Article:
by Paul B. Brown
Who said: “You know more than you think you do.” Was it:
A) Einstein, when people would tell him they would never understand his theory of relativity.
B) Steve Jobs, when people would say he was genius.
C) Pediatrician Benjamin Spock in talking to first-time parents.
D) Your Mom before a big test that you were sure you were going to fail.
While I am sure your mother may have said it. The answer really is C. It is the first sentence of Dr. Spock’s classic Baby and Child Care
That quote came to mind on a visit to New Directions, “the life portfolio company” based in Boston. They spend a lot of time working with people, who through no fault of their own, are suddenly out of a job and others—who as the name of the company suggests—want to take their working life down a different path.
New Directions argues that these people need to become the CEOs of their own life. It is analogous to our position about how everyone needs to become an entrepreneur, although there is an important difference. The term CEO congers up the image of a boss directing a staff; others are doing the work. The word “entrepreneur” evokes the image of you doing things yourself.
That said, one of the things New Directions does that we really like is point out that while the idea of taking control of your working life can be initially unsettling, you come to this new phase with far more skills than you initially may have thought. You know how to do everything from write a business plan to create fundamental marketing messages and you can use those skills to market, position and price you.
In other words, Dr. Spock was right, you know more than you think you do.
It’s an important point, given how the business world has changed.
In a world where you can no longer plan or predict your way to success, what is the best way to achieve your goals? It is a daunting question, but today—when saying “change seems to be the only constant” has become a cliché because it is so true—it’s one everyone has to resolve.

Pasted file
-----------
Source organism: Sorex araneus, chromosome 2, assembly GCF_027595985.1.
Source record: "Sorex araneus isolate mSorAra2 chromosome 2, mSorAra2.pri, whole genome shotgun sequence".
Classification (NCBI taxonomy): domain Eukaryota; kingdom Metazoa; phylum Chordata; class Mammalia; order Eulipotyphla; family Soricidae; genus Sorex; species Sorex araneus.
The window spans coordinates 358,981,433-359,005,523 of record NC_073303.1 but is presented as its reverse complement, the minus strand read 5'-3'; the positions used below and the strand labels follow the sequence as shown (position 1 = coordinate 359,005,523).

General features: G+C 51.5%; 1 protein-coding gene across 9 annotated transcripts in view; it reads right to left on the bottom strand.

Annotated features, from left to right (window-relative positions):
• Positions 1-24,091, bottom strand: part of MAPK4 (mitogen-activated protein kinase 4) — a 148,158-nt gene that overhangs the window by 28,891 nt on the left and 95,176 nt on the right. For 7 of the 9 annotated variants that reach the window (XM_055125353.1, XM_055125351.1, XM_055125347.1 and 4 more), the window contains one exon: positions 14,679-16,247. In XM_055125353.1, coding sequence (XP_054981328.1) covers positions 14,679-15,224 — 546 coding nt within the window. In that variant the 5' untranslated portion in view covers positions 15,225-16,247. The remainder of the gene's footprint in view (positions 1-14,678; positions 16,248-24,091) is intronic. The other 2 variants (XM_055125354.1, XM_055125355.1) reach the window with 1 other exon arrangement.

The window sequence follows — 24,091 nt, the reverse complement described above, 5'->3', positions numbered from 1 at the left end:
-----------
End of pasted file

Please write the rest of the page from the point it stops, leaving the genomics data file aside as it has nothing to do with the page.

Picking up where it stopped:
Given this uncertainity, people tend to freeze. They say “I don’t know what to do.” But as Dr. Spock would respond, “of course you do.”
In the face of uncertainty act the way you did as a toddler, when you knew very little about the world around you. You took a small action and learned from it. If something was wrong, you cried and Mom made the problem go away. Next time there was a problem you cried.
You had never seen a cat before. You wondered what would happen if you pulled its tail. You did and got scratched…and you never pulled its tail again.
The way you mastered the universe as a toddler is exactly the same way successful serial entrepreneurs–people who are experts at uncertainty (after all, what is more uncertain than starting a business–proceed.
You should approach the unknown as they do:
1. Start with desire. You find/think of something you want. You don’t need a lot of passion, you only need sufficient desire to get started. (“I really want to start a restaurant, but I haven’t a clue if I will ever be able to open one.”)
2. Take a smart step as quickly as you can toward your goal. What’s a smart step? It’s one where you act quickly with the means at hand: What you know, who you know, and anything else that’s available. (“I know a great chef, and if I beg all my family and friends to back me, I might have enough money to open a place.”) You make sure that step is never going to cost more than it would be acceptable to you to lose should things not work out. And you bring others along to acquire more resources, spread the risk and confirm the quality of your idea.